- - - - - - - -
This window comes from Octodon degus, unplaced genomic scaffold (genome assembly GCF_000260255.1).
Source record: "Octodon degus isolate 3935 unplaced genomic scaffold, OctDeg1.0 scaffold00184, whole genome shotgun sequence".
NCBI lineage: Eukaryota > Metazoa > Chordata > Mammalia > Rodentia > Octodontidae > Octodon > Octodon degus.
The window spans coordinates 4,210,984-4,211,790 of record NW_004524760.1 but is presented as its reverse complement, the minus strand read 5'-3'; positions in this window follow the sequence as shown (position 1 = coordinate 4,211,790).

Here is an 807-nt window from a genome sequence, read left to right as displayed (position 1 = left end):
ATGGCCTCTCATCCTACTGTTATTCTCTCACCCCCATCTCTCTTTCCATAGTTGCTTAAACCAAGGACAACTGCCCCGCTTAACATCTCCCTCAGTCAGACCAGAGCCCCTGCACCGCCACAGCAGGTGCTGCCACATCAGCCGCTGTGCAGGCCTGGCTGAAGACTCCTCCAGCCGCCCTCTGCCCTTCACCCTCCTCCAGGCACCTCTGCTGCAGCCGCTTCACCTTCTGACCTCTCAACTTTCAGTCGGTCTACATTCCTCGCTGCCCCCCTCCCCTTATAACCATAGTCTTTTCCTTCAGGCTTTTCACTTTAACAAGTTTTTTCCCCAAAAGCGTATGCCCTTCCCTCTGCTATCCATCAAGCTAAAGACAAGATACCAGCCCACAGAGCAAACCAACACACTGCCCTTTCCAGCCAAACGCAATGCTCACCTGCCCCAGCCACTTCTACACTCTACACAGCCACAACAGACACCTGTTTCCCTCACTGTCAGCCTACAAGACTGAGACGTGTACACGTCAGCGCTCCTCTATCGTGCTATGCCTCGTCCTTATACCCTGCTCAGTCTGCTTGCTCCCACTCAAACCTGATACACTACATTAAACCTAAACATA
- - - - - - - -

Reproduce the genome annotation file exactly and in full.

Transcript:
This window comes from Octodon degus, unplaced genomic scaffold (genome assembly GCF_000260255.1).
Source record: "Octodon degus isolate 3935 unplaced genomic scaffold, OctDeg1.0 scaffold00184, whole genome shotgun sequence".
NCBI lineage: Eukaryota > Metazoa > Chordata > Mammalia > Rodentia > Octodontidae > Octodon > Octodon degus.
The window spans coordinates 4,210,984-4,211,790 of record NW_004524760.1 but is presented as its reverse complement, the minus strand read 5'-3'; positions in this window follow the sequence as shown (position 1 = coordinate 4,211,790).

Here is an 807-nt window from a genome sequence, read left to right as displayed (position 1 = left end):
ATGGCCTCTCATCCTACTGTTATTCTCTCACCCCCATCTCTCTTTCCATAGTTGCTTAAACCAAGGACAACTGCCCCGCTTAACATCTCCCTCAGTCAGACCAGAGCCCCTGCACCGCCACAGCAGGTGCTGCCACATCAGCCGCTGTGCAGGCCTGGCTGAAGACTCCTCCAGCCGCCCTCTGCCCTTCACCCTCCTCCAGGCACCTCTGCTGCAGCCGCTTCACCTTCTGACCTCTCAACTTTCAGTCGGTCTACATTCCTCGCTGCCCCCCTCCCCTTATAACCATAGTCTTTTCCTTCAGGCTTTTCACTTTAACAAGTTTTTTCCCCAAAAGCGTATGCCCTTCCCTCTGCTATCCATCAAGCTAAAGACAAGATACCAGCCCACAGAGCAAACCAACACACTGCCCTTTCCAGCCAAACGCAATGCTCACCTGCCCCAGCCACTTCTACACTCTACACAGCCACAACAGACACCTGTTTCCCTCACTGTCAGCCTACAAGACTGAGACGTGTACACGTCAGCGCTCCTCTATCGTGCTATGCCTCGTCCTTATACCCTGCTCAGTCTGCTTGCTCCCACTCAAACCTGATACACTACATTAAACCTAAACATA